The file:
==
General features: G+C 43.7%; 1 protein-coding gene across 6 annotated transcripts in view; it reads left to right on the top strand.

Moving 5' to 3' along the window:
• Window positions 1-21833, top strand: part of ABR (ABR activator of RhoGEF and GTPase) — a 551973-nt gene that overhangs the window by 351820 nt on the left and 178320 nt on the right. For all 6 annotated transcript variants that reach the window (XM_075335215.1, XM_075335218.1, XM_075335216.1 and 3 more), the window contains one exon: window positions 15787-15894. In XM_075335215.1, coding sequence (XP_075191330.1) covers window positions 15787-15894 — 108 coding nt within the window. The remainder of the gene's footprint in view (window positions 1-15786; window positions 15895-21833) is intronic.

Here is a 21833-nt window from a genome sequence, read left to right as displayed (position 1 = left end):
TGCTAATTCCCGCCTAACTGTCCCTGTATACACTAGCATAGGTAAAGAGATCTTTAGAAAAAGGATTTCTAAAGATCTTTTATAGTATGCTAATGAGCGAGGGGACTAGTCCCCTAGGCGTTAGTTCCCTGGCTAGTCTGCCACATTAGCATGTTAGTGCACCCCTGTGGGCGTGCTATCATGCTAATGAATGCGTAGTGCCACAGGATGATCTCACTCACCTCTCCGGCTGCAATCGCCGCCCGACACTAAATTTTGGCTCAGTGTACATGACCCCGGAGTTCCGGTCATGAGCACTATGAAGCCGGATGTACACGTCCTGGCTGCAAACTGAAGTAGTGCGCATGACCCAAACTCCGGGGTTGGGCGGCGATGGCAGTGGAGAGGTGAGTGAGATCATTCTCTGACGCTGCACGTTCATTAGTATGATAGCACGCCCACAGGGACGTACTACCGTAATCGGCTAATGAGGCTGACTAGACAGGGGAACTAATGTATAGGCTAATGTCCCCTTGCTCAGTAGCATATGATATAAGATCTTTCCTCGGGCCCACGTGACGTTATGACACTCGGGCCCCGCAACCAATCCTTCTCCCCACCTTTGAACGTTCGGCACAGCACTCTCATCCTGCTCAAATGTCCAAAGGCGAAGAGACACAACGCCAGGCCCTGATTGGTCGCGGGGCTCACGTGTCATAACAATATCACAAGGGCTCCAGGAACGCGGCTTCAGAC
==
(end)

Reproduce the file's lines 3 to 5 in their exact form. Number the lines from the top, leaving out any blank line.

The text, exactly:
• Window positions 1-21833, top strand: part of ABR (ABR activator of RhoGEF and GTPase) — a 551973-nt gene that overhangs the window by 351820 nt on the left and 178320 nt on the right. For all 6 annotated transcript variants that reach the window (XM_075335215.1, XM_075335218.1, XM_075335216.1 and 3 more), the window contains one exon: window positions 15787-15894. In XM_075335215.1, coding sequence (XP_075191330.1) covers window positions 15787-15894 — 108 coding nt within the window. The remainder of the gene's footprint in view (window positions 1-15786; window positions 15895-21833) is intronic.

Here is a 21833-nt window from a genome sequence, read left to right as displayed (position 1 = left end):
TGCTAATTCCCGCCTAACTGTCCCTGTATACACTAGCATAGGTAAAGAGATCTTTAGAAAAAGGATTTCTAAAGATCTTTTATAGTATGCTAATGAGCGAGGGGACTAGTCCCCTAGGCGTTAGTTCCCTGGCTAGTCTGCCACATTAGCATGTTAGTGCACCCCTGTGGGCGTGCTATCATGCTAATGAATGCGTAGTGCCACAGGATGATCTCACTCACCTCTCCGGCTGCAATCGCCGCCCGACACTAAATTTTGGCTCAGTGTACATGACCCCGGAGTTCCGGTCATGAGCACTATGAAGCCGGATGTACACGTCCTGGCTGCAAACTGAAGTAGTGCGCATGACCCAAACTCCGGGGTTGGGCGGCGATGGCAGTGGAGAGGTGAGTGAGATCATTCTCTGACGCTGCACGTTCATTAGTATGATAGCACGCCCACAGGGACGTACTACCGTAATCGGCTAATGAGGCTGACTAGACAGGGGAACTAATGTATAGGCTAATGTCCCCTTGCTCAGTAGCATATGATATAAGATCTTTCCTCGGGCCCACGTGACGTTATGACACTCGGGCCCCGCAACCAATCCTTCTCCCCACCTTTGAACGTTCGGCACAGCACTCTCATCCTGCTCAAATGTCCAAAGGCGAAGAGACACAACGCCAGGCCCTGATTGGTCGCGGGGCTCACGTGTCATAACAATATCACAAGGGCTCCAGGAACGCGGCTTCAGAC